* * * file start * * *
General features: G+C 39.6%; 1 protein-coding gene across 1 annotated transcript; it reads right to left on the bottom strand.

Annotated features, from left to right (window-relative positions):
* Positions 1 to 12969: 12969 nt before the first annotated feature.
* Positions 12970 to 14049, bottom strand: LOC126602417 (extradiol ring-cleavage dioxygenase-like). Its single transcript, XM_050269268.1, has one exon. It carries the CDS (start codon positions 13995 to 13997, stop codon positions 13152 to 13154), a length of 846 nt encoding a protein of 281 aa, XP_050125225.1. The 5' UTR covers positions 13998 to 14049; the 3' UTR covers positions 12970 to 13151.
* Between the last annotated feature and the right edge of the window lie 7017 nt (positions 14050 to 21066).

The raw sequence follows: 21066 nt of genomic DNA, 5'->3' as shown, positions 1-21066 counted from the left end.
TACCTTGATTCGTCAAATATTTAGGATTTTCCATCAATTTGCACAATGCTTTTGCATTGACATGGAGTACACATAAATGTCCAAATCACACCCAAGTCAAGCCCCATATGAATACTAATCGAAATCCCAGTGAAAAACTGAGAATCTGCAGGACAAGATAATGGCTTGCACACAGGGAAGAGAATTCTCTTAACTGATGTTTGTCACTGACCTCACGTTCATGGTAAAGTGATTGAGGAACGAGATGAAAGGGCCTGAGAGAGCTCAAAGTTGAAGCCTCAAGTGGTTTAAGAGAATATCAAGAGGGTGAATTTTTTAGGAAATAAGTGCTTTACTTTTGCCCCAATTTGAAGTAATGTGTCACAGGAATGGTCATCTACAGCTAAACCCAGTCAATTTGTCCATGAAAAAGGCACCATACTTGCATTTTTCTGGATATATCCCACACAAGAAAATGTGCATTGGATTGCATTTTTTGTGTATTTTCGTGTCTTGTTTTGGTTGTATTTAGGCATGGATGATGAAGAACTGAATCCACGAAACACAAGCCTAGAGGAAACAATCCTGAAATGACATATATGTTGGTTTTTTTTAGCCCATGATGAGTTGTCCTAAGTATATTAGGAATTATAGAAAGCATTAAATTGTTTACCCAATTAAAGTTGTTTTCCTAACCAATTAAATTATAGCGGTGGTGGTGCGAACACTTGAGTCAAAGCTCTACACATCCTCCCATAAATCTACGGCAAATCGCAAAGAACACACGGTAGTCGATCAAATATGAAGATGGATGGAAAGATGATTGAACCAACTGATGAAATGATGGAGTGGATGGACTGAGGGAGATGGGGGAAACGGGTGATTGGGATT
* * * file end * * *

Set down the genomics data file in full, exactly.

General features: G+C 39.6%; 1 protein-coding gene across 1 annotated transcript; it reads right to left on the bottom strand.

Annotated features, from left to right (window-relative positions):
* Positions 1 to 12969: 12969 nt before the first annotated feature.
* Positions 12970 to 14049, bottom strand: LOC126602417 (extradiol ring-cleavage dioxygenase-like). Its single transcript, XM_050269268.1, has one exon. It carries the CDS (start codon positions 13995 to 13997, stop codon positions 13152 to 13154), a length of 846 nt encoding a protein of 281 aa, XP_050125225.1. The 5' UTR covers positions 13998 to 14049; the 3' UTR covers positions 12970 to 13151.
* Between the last annotated feature and the right edge of the window lie 7017 nt (positions 14050 to 21066).

The raw sequence follows: 21066 nt of genomic DNA, 5'->3' as shown, positions 1-21066 counted from the left end.
TACCTTGATTCGTCAAATATTTAGGATTTTCCATCAATTTGCACAATGCTTTTGCATTGACATGGAGTACACATAAATGTCCAAATCACACCCAAGTCAAGCCCCATATGAATACTAATCGAAATCCCAGTGAAAAACTGAGAATCTGCAGGACAAGATAATGGCTTGCACACAGGGAAGAGAATTCTCTTAACTGATGTTTGTCACTGACCTCACGTTCATGGTAAAGTGATTGAGGAACGAGATGAAAGGGCCTGAGAGAGCTCAAAGTTGAAGCCTCAAGTGGTTTAAGAGAATATCAAGAGGGTGAATTTTTTAGGAAATAAGTGCTTTACTTTTGCCCCAATTTGAAGTAATGTGTCACAGGAATGGTCATCTACAGCTAAACCCAGTCAATTTGTCCATGAAAAAGGCACCATACTTGCATTTTTCTGGATATATCCCACACAAGAAAATGTGCATTGGATTGCATTTTTTGTGTATTTTCGTGTCTTGTTTTGGTTGTATTTAGGCATGGATGATGAAGAACTGAATCCACGAAACACAAGCCTAGAGGAAACAATCCTGAAATGACATATATGTTGGTTTTTTTTAGCCCATGATGAGTTGTCCTAAGTATATTAGGAATTATAGAAAGCATTAAATTGTTTACCCAATTAAAGTTGTTTTCCTAACCAATTAAATTATAGCGGTGGTGGTGCGAACACTTGAGTCAAAGCTCTACACATCCTCCCATAAATCTACGGCAAATCGCAAAGAACACACGGTAGTCGATCAAATATGAAGATGGATGGAAAGATGATTGAACCAACTGATGAAATGATGGAGTGGATGGACTGAGGGAGATGGGGGAAACGGGTGATTGGGATT